Courtesy of Layna Lapika _ The Highlander

The recent announcement of the closure of 99 cent stores has caused an uproar as people, particularly those from low-income households, scurry to the stores to stock up on items before closing. Dollar stores have been a lifeline for these families for years, with thousands of customers who rely on their cost-effective prices and affordability. Unfortunately, economic conditions have led to the closure of these affordable stores, which will disproportionately impact these already struggling households. 

The downfall of the 99 cent store can be attributed to inflation, rising levels of product and changes in consumer demand. Products that are normally available for a dollar plus tax will now have to be purchased from other sources that charge two to three times more than the 99 cent store cost. A simple two-dollar bag of flour will cost seven dollars from establishments such as Safeway. Over time, these costs will add up, making food much more expensive for families that have budgeted based on 99 cent store pricing. The sudden 200 to 300% increase in prices of basic goods will create more financial strain on the households most in need. 

According to a study conducted by the University of Southern California (USC) in 2023, about one million Los Angeles (LA) County residents are considered food insecure, a figure exacerbated by the COVID-19 pandemic. The lack of school lunches and business closures made food less accessible, leaving a lasting impact. Businesses were forced to shut down, and people were forced to work from home or go without a job for months. In March, at the start of the pandemic, employment fell by 22.4 million, which is a 15% percent drop. Compared with the Great Recession of 2008, the 15% drop is a 10% increase from the recession period from 2007-2009. This kind of economic crisis was seen across the country and the world. Many were and are still forced to live with economic instability. The stark contrast in unemployment and job loss rates contribute to lasting effects seen today, with residents still unable to afford regular prices on basic goods.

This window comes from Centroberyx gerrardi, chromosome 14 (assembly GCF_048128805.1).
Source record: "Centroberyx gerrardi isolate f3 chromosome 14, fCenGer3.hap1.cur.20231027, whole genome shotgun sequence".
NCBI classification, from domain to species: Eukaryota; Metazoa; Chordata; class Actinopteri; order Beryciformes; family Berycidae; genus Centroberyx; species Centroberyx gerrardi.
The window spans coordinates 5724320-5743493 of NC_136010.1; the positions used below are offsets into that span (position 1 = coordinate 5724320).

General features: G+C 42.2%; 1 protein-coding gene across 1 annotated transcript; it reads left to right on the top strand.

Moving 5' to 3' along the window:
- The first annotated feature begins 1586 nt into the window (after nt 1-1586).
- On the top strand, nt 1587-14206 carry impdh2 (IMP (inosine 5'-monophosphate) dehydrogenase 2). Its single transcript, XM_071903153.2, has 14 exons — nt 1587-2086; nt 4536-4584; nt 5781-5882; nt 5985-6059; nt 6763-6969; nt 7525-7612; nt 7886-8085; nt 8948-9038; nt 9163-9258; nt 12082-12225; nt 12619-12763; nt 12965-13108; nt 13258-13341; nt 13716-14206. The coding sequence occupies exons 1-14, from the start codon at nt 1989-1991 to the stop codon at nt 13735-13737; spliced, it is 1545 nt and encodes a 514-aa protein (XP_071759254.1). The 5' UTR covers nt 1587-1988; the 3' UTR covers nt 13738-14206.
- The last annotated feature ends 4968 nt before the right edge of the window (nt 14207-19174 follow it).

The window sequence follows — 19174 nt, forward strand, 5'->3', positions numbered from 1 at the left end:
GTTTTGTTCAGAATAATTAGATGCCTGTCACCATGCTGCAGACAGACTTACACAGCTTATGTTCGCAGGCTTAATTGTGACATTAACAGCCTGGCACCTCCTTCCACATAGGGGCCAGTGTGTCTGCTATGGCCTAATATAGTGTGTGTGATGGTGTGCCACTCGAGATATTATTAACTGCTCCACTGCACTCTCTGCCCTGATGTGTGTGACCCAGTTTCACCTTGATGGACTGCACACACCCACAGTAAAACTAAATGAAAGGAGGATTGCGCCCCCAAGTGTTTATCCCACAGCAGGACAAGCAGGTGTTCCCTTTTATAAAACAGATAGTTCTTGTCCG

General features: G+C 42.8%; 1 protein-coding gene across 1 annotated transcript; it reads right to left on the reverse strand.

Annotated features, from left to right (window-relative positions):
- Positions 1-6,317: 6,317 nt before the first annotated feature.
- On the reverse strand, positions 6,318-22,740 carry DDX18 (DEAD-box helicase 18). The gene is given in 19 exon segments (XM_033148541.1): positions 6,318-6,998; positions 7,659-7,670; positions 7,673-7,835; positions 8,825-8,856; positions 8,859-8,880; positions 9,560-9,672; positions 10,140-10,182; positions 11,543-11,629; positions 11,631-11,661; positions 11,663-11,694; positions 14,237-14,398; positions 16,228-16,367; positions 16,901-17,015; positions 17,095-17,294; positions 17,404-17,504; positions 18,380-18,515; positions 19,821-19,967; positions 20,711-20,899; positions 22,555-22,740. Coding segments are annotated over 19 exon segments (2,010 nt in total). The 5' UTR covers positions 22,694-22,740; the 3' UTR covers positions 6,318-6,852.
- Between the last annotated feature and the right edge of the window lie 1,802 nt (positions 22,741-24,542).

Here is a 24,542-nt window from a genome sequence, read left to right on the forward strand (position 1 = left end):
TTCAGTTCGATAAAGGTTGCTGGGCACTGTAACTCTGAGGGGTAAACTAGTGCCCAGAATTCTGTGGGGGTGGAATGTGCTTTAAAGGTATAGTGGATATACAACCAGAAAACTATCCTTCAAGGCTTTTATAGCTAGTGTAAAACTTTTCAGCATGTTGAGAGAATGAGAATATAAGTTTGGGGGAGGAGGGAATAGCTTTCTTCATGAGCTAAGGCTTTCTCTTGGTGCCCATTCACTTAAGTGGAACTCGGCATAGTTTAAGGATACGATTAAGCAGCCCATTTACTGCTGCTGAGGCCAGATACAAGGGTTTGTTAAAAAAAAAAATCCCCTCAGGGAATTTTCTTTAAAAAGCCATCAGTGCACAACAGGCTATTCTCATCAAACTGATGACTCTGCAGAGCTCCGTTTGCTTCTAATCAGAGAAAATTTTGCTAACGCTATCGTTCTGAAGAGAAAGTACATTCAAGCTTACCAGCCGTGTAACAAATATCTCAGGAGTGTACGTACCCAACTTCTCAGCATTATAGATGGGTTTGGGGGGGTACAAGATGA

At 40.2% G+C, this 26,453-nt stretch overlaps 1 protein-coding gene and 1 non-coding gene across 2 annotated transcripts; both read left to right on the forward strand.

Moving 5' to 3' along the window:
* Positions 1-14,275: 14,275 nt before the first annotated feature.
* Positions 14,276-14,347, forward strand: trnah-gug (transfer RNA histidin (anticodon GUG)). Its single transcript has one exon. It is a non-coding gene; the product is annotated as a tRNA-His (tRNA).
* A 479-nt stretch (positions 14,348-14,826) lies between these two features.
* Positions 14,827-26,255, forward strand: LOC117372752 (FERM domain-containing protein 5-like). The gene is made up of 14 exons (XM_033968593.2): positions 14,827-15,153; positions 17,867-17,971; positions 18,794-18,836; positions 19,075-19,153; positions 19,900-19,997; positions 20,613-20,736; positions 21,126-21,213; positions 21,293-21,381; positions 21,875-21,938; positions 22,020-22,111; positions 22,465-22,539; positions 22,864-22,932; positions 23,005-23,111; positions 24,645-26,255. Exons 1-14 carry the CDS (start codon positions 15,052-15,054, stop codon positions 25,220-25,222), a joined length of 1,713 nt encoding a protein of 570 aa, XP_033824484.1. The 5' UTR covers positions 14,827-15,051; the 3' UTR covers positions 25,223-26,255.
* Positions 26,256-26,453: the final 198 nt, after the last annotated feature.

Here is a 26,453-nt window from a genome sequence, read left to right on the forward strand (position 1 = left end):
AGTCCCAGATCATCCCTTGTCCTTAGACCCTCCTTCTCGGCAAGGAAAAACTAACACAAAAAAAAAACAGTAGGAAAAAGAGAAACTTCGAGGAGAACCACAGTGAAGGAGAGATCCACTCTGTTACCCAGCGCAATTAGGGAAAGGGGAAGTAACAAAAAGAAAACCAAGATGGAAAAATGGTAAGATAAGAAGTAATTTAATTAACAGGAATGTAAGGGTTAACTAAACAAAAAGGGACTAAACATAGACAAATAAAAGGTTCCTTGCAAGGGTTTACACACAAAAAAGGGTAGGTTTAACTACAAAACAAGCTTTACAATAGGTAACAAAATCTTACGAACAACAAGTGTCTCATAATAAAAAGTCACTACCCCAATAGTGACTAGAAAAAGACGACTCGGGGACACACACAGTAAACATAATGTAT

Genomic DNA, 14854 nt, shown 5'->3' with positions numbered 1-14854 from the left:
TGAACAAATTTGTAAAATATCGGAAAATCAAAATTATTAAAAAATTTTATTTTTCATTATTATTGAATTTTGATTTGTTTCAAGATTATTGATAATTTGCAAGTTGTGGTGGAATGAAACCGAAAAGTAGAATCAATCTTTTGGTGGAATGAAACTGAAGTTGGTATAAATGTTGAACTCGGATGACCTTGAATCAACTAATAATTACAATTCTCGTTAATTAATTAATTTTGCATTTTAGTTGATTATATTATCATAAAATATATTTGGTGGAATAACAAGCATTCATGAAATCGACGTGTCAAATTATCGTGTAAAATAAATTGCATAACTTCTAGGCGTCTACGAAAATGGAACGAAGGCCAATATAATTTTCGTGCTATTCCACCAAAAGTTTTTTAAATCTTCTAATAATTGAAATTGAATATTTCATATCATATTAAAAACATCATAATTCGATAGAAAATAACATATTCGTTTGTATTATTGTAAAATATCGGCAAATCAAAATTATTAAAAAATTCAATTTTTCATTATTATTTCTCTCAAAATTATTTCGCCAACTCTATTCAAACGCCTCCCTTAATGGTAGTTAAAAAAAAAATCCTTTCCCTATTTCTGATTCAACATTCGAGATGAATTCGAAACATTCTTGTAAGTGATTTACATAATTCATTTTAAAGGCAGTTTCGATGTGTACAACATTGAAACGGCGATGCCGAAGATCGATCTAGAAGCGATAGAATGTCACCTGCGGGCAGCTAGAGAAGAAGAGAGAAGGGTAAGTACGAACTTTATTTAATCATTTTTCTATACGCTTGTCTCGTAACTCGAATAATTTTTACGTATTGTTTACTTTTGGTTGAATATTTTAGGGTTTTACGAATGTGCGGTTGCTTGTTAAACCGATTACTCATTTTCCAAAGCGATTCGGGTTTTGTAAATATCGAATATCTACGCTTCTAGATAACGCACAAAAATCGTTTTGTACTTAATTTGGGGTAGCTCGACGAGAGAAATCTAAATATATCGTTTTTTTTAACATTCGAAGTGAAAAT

It is important to pay attention to the growing level of local food insecurity right here in the Inland Empire (IE). Current data indicates that 400,000 IE residents do not have access to enough food on a daily basis, putting into perspective how rampant food insecurity is locally. As food deserts, areas that do not have as much access to grocery stores pop up, the closure of affordable stores is especially concerning. This leaves residents forced to pursue options such as fast-food restaurants or more processed food. Healthier options are now considered a luxury and not a norm in food deserts. For communities like these, 99 cent store closures compounded with the economic hardship of the pandemic are just a recipe for total disaster.  

Families in food-insecure areas desperately need access to cheap basic goods, especially when government assistance cannot close the gap created by inflation. After making it through unstable economic conditions and a pandemic, the people of Southern California deserve to experience food security with cheaper and affordable options. Situations like these are hard to control with the rising number of people qualifying as food insecure. Still, affordable places like the 99 cent store offered a temporary solution for lower-income families’ struggles. Although the closure of these stores cannot be stopped, it is crucial to acknowledge the communities that are most affected by this decision.